It’s only been a few days since the NHL Free Agency Period began but it feels like my head is spinning with all the trades and signings like no other season that I can remember in recent history.  It’s like when Jimmy Buffett sang about Hurricane season in his song “Trying To Reason With Hurricane Season”:

And Now I must confess,

I could use some rest.

I can’t run at this pace very long.

Yes, It’s quite insane,

I think it hurts my brain.

But it cleans me out and then I can go on.

We’ve seen contract buyouts and strange contract drops, LA Kings releasing Mike Richards for who knows what.  The Rangers signed my two favorite Scranton Pens, Brian Gibbons and Jayson Megna to deals.  However they shipped out Talbot and Hagelin.

T.J. Oshie went to Washington in what I think will be a major deal for them.  Not because I think it will make them into an instant contender but because I think they will miss Troy Brouwer.  I think his heart and determination will be missed hugely.  Their signings of Niskanen and Orpik were huge gets from the Pens.  The backline was greatly improved and the Pens never recovered after losing those two.  Yes the Pens had great depth in Scranton with young studs, but they were a long way away from being ready to play at the NHL level and this has severely limited their ability to go far.  More on that in a bit.  I’m not entirely convinced either that T.J. Oshie is Washington’s missing link either, or that Washington had to do much.  Washington had the Rangers on the brink, in fact as I’ve stated before, Ovie turned a corner in the playoffs.  Ovie had me a believer.  They built something last year and I think Brouwer was a part of that.  Watching the Road to the Stadium Series special you could see what Brouwer brought to that team.  I’m thinking this is going to affect chemistry more than many might believe.

Brandon Saad went to Columbus from the Blackhawks yes, but Anisimov is going to be a monster in that Chicago system.  I know he’s going to play well as that third line center who can dominate and score.  He’s not the young winger that they are giving up but Chicago is good at finding people to replace and retool.  They are good at working within the confines of the cap.  If they had to give up someone they got a great piece in return.  They got many pieces in return.  The obvious pieces at the top are what are keeping them there.  The two big guns and their top D men.  You can talk all you want about what they’ve given up here, but that D depth is huge.

I know there were a few other trades that made headlines for a few days, Dougie Hamilton from Boston to Edmonton, Milan Lucic to LA and Robin Lehner to Buffalo but the biggest deal for me was the Phil Kessel deal to Pittsburgh.

The Maple Leafs were looking to go in a new direction with a change in management and a need to shake things up after years of not making the playoffs.  A new coach has come in and time has shown that Kessel isn’t working in the Leafs uniform.  For such a talented player he’s been traded multiple times already, it’s unfortunate.  Lots newspapers and blogs have said that the Leafs got the short of end of the stick because all that they got in return was Scott Harrington, Nick Spaling,  Kasperi Kapanen, a 2016 third round pick and a conditional first round pick while giving up Kessel, Tyler Biggs and Tim Erixon.  The truth is folks, Scott Harrington is a young consistent D man who played the power play at Scranton and picked up points while being solid at his own end.  He will shake out to be on the 2nd D line, which isn’t a bad pick up.  He’ll be solid and contribute.  Kaspi has a world of potential.  If he comes into his own he will be a top tier player.  The Pens organization had designs for him.  He was celebrated when he made his debut in Scranton in the playoffs.  This kid has serious star power.  As for the picks, if done properly, we all know what can be gotten in the draft.  Do I think the Leafs got robbed?  Definitely not.  I think the Leafs have done themselves a world of good.  They’ve gotten younger and gotten assets to build with.  They are working for the future.  Kessel wasn’t part of that future.  The Pens have to wonder with all the money tied into the top tier players if they have the depth to compete, especially considering their goalie situation and the defense needs some serious work.  From my perspective, I believe the Leafs made themselves way better.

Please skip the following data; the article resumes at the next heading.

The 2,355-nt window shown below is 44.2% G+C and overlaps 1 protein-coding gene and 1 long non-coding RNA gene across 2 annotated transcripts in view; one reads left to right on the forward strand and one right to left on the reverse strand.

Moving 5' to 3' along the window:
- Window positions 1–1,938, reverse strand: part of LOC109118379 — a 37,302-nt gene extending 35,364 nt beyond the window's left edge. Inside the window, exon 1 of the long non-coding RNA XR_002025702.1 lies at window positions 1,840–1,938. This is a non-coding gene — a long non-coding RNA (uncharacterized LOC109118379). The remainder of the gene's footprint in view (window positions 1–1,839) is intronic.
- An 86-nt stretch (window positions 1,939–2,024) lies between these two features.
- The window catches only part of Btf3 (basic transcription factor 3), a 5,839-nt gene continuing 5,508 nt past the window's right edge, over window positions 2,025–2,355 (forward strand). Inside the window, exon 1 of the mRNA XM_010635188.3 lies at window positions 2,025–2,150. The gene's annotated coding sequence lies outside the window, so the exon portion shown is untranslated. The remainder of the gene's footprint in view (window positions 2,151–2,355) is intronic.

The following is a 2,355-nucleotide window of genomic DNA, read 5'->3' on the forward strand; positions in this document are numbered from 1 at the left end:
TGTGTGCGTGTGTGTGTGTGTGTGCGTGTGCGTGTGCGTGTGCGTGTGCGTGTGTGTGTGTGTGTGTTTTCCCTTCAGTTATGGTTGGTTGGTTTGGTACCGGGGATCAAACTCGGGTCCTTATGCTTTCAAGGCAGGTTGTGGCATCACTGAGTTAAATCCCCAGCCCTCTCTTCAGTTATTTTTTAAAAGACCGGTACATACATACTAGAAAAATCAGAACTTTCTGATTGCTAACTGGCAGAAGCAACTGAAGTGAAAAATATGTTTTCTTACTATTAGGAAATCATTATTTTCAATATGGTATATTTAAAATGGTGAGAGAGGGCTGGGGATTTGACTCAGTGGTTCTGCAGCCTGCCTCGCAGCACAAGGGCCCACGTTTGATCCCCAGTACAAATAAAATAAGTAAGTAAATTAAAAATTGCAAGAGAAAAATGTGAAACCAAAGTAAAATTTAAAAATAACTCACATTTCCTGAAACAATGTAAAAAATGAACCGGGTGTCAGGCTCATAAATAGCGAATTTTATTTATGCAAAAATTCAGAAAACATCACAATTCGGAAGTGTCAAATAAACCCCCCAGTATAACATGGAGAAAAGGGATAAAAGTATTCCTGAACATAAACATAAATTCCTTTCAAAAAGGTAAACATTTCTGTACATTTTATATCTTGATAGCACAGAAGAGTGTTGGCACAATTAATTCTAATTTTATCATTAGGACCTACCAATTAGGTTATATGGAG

But what do I know?  I can’t reason with trade season.

Feathers – My Appreciation of a Bird Named Tux

So in case you don’t live in the Wilkes-Barre Scranton Pennsylvania area, have never seen Hulu’s Behind The Mask series or don’t pay attention to minor league hockey you’ve probably never heard of Tux.  Tux is a giant penguin who represents the Wilkes-Barre Scranton Penguins, or better yet I should say he is their mascot.  What a fine mascot he is!

I have seen Tux before the series began, so I know that Tux and his friend Chad Spencer are very good at entertaining people.  Tux makes people happy to be at W-BS Pens games, no matter what the score is.  

When you first get to know Tux you learn he has this “voice.”  It’s hard to describe, but at the same time it’s perfect for what you’d think a giant penguin would sound like.  Chad invented a device that makes Tux talk and it is amazing.  I am really impressed with his huge knack for finding ways to innovate.  He comes up with skits, in fact in one episode if you look really hard and kind of stretch the screen you can see me, when he is working on some pie.  He always comes up with ways to get the kids to smile, like a battery-powered paint roller with toilet paper on the end that he can cover you in tp with.  He finds the kids in their seats and they smile.  They hear his voice, see him waive and think of him as the love able penguin he is.

But what’s amazing to me is that not everyone in the area knows Chad and Tux are on Hulu.  The arena doesn’t promote the show like one would imagine, you’d think they’d have big banners or ads inside saying “catch Tux on Behind The Mask.”  I would think the Pens would be proud to announce it, hell if I ran the team I’d be proud to have a guy like Chad.  Speaking of which there’s the talk of him leaving to go to the pros, whether it’s the NHL, NBA, NFL or MLB.  If I ran a team I’d lock him up in a contract and tell him he was next in line for my pro job then find a way to get him to the pros.  He’s too good of an entertainer and a person.  The area much less the team is lucky to have him.  I do hope he gets his shot at the pros but I hate it, I don’t want him to leave.  

Tux is such a great mascot with Chad I don’t think he can be replaced with anyone else.  I think they may have to get a new mascot after Chad goes, if he does.  Hopefully the Pens take care of Chad and do right by him, he deserves it.